Democrats support universal pre-K because we recognize the value of early childhood education and want every child to have the benefit of it — not just the wealthy ones whose parents can afford to send them to private preschools. But a new report released earlier this month shows that “universal” policies aren’t actually doing a good job of helping the low-income children who need pre-K the most and get the greatest benefits from it. Instead, New York City’s recently-enacted universal policy is disproportionately benefiting middle- and upper-income children. University of California researchers found that the rate of expansion of universal pre-K slots is more than twice as large in zip codes where families earn more than the city’s average income than in zip codes home to families in the lowest income quartile. So while universal pre-K is a laudable goal, it may not be the best policy for the kids who really need it.
Instead of universal pre-K for all, we should consider pre-K plus for some. This program has proven comprehensive services that help provide low-income children with the skills, and parents with the tools they’ll need to increase the likelihood of future social and economic mobility.
Right now, low-income children start kindergarten four to six months behind their middle class peers. Most never catch up. By age 3, children from low-income families have heard 30 million fewer words and score an entire standard deviation lower on IQ tests than wealthier kids. The gap between test scores of low- and high-income children is twice as large as the gap between African-American and white students, an almost complete reversal from 50 years ago.
These facts are the impetus behind the movement for universal pre-K, a worthy aspiration for the nation. But let’s be realistic. Congress is unlikely to scare up the resources or will to deliver federally-funded, high-quality early education to the more than 4 million four-year-olds in our country every year. And as Bruce Fuller, a professor of Education and Public Policy at the University of California Berkeley demonstrated in his newly-released New York City study, even if it did, it’s the wealthy kids who disproportionately benefit from the implementation of those policies. Yet research shows that while all kids get some benefit from pre-K education, low-income kids receive greater benefits that have longer lasting effects.
As we envision it, pre-K plus doesn’t just mean focusing on enrolling low-income students — it also means ensuring they are being taught the skills they need to be successful in school and in life (not just their ABCs). Learning the alphabet is important, but at least as important to future success are things like executive functions and non-cognitive skills like grit, delaying gratification, controlling impulses, self-regulation, and focusing attention that help both children and adults deal with confusing or unpredictable situations and thrive.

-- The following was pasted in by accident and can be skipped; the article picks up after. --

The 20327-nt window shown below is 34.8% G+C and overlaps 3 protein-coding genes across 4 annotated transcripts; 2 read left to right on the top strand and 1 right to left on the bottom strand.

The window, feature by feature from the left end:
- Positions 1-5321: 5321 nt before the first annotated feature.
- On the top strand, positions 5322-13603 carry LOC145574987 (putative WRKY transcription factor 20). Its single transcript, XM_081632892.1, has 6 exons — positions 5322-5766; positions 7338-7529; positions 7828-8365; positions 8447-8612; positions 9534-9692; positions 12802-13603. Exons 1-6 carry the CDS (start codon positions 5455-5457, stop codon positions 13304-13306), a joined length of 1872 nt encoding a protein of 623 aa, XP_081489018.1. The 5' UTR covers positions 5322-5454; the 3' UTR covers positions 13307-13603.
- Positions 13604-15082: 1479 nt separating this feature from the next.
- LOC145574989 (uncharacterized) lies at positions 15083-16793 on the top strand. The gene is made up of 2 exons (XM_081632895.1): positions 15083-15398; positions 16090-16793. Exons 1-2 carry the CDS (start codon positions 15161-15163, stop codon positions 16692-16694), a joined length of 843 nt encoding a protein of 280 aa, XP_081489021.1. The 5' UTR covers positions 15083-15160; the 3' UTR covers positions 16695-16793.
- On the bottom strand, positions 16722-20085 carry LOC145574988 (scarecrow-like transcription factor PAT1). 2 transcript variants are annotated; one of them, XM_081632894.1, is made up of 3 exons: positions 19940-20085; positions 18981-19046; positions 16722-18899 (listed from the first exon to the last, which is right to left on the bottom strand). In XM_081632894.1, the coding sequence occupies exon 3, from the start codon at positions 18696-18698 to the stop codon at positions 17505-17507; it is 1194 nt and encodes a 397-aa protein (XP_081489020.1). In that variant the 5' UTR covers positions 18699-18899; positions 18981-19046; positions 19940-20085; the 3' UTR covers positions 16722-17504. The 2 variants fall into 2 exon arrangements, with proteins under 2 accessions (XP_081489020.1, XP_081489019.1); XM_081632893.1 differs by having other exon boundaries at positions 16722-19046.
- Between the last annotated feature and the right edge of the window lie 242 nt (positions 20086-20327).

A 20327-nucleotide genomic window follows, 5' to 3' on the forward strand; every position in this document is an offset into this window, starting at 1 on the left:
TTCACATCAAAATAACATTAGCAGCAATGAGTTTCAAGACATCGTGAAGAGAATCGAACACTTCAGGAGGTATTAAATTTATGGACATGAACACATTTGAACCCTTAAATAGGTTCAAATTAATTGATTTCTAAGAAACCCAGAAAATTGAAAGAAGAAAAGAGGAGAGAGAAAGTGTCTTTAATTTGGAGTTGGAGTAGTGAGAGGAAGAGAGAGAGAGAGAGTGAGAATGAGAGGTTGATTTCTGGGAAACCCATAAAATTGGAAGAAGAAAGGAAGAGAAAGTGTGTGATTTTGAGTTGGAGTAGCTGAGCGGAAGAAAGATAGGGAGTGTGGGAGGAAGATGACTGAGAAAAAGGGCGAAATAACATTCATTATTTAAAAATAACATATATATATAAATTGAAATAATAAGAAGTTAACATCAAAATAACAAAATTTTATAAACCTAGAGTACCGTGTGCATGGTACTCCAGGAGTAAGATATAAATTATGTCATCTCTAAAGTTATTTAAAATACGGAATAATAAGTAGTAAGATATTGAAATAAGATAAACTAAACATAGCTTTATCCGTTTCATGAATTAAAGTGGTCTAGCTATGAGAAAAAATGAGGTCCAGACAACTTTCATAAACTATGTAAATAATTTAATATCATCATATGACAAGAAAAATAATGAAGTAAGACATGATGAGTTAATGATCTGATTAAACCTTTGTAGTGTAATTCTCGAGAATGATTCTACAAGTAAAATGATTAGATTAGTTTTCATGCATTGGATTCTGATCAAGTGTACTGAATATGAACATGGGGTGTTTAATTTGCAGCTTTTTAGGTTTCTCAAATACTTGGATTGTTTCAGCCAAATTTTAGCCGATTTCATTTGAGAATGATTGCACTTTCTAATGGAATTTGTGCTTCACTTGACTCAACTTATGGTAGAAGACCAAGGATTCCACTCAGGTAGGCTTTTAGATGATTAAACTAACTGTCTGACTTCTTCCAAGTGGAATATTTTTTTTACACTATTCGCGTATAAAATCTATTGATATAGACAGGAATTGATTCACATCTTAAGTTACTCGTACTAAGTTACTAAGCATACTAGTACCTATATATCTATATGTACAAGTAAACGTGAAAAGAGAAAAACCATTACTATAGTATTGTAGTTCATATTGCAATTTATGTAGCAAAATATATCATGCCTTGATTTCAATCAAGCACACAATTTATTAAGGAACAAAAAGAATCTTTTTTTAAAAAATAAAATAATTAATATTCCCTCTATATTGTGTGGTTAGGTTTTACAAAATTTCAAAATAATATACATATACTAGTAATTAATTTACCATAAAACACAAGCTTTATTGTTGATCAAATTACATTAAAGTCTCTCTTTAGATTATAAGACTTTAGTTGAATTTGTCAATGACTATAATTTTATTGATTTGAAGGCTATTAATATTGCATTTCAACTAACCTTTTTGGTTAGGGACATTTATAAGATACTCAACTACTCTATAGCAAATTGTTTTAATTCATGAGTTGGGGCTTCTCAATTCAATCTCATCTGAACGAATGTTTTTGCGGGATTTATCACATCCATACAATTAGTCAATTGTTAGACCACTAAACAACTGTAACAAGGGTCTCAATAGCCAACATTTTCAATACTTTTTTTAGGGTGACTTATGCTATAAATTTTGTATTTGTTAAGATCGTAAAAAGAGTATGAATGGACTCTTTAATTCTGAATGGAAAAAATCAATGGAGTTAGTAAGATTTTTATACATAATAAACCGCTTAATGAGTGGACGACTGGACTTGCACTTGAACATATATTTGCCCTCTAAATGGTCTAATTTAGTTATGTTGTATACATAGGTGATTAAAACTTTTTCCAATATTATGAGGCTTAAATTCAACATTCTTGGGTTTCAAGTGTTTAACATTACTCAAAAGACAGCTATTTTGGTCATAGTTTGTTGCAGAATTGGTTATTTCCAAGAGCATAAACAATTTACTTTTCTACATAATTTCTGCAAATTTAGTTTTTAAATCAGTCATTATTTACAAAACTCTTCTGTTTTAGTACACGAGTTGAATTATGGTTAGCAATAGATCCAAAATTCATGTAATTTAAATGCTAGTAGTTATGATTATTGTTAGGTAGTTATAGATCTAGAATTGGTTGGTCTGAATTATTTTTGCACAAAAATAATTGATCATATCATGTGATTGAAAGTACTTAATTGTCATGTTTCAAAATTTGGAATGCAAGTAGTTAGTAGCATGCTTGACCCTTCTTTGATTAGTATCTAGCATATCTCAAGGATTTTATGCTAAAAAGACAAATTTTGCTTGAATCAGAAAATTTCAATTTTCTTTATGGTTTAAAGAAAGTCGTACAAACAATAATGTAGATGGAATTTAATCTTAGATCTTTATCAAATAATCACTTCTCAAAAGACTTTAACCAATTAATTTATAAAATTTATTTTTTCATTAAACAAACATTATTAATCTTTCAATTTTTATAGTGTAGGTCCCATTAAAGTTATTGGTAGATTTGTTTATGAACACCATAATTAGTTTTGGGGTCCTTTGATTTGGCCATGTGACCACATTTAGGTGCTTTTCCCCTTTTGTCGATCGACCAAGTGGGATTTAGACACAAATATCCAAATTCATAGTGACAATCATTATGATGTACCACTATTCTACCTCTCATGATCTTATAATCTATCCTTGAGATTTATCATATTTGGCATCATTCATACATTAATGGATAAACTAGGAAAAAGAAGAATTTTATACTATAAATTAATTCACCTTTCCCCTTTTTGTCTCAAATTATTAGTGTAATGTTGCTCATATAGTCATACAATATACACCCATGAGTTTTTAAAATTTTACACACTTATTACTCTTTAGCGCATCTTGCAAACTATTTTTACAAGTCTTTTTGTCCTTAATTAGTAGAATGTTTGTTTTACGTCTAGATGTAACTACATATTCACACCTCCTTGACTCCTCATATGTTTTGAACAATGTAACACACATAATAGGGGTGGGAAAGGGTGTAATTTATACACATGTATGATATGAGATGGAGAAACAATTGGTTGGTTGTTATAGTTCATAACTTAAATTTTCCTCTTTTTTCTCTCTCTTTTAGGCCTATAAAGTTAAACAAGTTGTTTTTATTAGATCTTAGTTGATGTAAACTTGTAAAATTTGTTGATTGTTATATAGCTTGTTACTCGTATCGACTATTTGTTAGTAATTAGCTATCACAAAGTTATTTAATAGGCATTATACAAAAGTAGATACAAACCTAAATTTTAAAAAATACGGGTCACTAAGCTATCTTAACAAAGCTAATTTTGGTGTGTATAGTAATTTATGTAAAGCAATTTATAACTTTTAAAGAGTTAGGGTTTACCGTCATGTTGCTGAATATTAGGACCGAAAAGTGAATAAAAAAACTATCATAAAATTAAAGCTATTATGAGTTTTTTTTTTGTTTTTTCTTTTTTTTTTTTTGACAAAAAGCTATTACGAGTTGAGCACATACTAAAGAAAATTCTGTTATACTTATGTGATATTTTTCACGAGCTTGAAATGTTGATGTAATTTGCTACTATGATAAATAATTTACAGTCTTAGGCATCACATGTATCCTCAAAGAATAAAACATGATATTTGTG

The high stress of growing up in poverty makes it more difficult for low-income children to develop and practice these skills, research has found. Because they are developed in large part before the age of five, pre-K plus curriculum should follow the example of Illinois’ Early Learning Guidelines and providers like KinderCare to incorporate activities that build these skills — because kids who demonstrate them score higher on math and reading throughout school and are more likely to have successful careers, marriages, and health outcomes for the rest of their lives.
Pre-K plus must also have a parent-focused, wrap-around component that helps address the full spectrum of low-income families’ needs — after-school childcare, medical care and screening, support services, and programs that guide and involve parents in their children’s education so they can make the home a good place to learn. This isn’t inexpensive, but neither is economic immobility.
As a nation, we shouldn’t be spending precious federal pre-K dollars on the upper-income kids in Staten Island when the low-income kids in the Bronx need it so much more. Instead, we should be allocating those dollars where they will do the most good in the long term—on pre-K plus that targets the low-income children who have the most pressing needs and would receive the greatest benefit. It should also help instill the full range of skills research shows help kids succeed, and offer comprehensive wrap-around services so that the grown-ups in children’s lives are equipped to help them shape their future.
A child born in the bottom economic quintile today has a 70 percent chance of being poor or near-poor as an adult. That is an unconscionable scandal for a nation of our size and wealth. Let’s tackle this problem aggressively at the earliest of ages, not by spreading our resources thinly to all but by focusing them on those who deserve it most.
Sarah Trumble is the policy counsel for Social Policy & Politics at Third Way, a center-left think tank in Washington, D.C.